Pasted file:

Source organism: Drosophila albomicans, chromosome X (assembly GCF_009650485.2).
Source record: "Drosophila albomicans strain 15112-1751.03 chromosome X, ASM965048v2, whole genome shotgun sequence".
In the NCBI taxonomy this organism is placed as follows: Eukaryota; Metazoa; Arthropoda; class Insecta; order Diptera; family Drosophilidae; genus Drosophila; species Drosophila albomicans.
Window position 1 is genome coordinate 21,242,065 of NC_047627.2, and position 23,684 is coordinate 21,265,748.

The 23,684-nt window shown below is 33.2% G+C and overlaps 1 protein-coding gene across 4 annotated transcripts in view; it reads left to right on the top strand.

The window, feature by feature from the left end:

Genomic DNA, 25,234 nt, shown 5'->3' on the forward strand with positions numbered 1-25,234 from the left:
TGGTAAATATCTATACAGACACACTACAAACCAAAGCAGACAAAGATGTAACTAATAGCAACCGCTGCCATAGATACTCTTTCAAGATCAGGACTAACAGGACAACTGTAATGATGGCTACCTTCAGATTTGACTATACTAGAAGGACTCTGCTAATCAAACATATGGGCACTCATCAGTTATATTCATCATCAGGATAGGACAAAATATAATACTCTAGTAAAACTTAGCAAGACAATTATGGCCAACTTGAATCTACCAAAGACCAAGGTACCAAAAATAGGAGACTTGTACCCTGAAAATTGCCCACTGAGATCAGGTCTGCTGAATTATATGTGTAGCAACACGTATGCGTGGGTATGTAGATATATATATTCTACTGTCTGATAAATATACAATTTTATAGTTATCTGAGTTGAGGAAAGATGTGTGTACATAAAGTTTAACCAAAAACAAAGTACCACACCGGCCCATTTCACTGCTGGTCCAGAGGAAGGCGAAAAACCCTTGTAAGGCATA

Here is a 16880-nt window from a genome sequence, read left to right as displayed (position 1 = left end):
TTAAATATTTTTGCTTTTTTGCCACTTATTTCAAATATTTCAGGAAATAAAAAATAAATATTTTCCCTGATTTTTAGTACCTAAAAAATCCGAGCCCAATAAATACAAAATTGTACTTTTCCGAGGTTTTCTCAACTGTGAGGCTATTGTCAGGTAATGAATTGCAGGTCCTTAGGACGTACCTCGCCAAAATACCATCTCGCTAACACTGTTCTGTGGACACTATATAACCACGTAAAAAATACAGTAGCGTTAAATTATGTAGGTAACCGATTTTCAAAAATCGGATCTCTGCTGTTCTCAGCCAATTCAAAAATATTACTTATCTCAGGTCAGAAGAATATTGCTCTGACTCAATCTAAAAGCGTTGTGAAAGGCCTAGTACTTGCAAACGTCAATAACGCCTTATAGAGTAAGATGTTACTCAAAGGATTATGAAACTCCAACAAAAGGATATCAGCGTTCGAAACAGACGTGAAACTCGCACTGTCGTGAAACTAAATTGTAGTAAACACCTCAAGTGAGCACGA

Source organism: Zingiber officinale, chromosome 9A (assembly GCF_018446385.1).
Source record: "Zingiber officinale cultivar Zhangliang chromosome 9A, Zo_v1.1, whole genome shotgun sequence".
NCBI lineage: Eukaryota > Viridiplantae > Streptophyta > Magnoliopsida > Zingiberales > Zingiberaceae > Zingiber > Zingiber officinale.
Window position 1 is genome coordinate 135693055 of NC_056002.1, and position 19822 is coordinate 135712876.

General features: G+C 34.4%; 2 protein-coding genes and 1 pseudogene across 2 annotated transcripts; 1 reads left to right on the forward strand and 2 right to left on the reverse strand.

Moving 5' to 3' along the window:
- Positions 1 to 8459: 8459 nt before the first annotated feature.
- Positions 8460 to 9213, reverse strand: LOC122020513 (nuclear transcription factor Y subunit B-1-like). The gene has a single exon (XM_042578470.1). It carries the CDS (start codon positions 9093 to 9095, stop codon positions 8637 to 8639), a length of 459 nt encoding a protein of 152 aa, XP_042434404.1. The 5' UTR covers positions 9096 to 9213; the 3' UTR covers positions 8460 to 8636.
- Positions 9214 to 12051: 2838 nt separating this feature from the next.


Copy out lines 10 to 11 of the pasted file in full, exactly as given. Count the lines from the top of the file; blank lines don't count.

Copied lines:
TTAAATATTTTTGCTTTTTTGCCACTTATTTCAAATATTTCAGGAAATAAAAAATAAATATTTTCCCTGATTTTTAGTACCTAAAAAATCCGAGCCCAATAAATACAAAATTGTACTTTTCCGAGGTTTTCTCAACTGTGAGGCTATTGTCAGGTAATGAATTGCAGGTCCTTAGGACGTACCTCGCCAAAATACCATCTCGCTAACACTGTTCTGTGGACACTATATAACCACGTAAAAAATACAGTAGCGTTAAATTATGTAGGTAACCGATTTTCAAAAATCGGATCTCTGCTGTTCTCAGCCAATTCAAAAATATTACTTATCTCAGGTCAGAAGAATATTGCTCTGACTCAATCTAAAAGCGTTGTGAAAGGCCTAGTACTTGCAAACGTCAATAACGCCTTATAGAGTAAGATGTTACTCAAAGGATTATGAAACTCCAACAAAAGGATATCAGCGTTCGAAACAGACGTGAAACTCGCACTGTCGTGAAACTAAATTGTAGTAAACACCTCAAGTGAGCACGA

Source organism: Zingiber officinale, chromosome 9A (assembly GCF_018446385.1).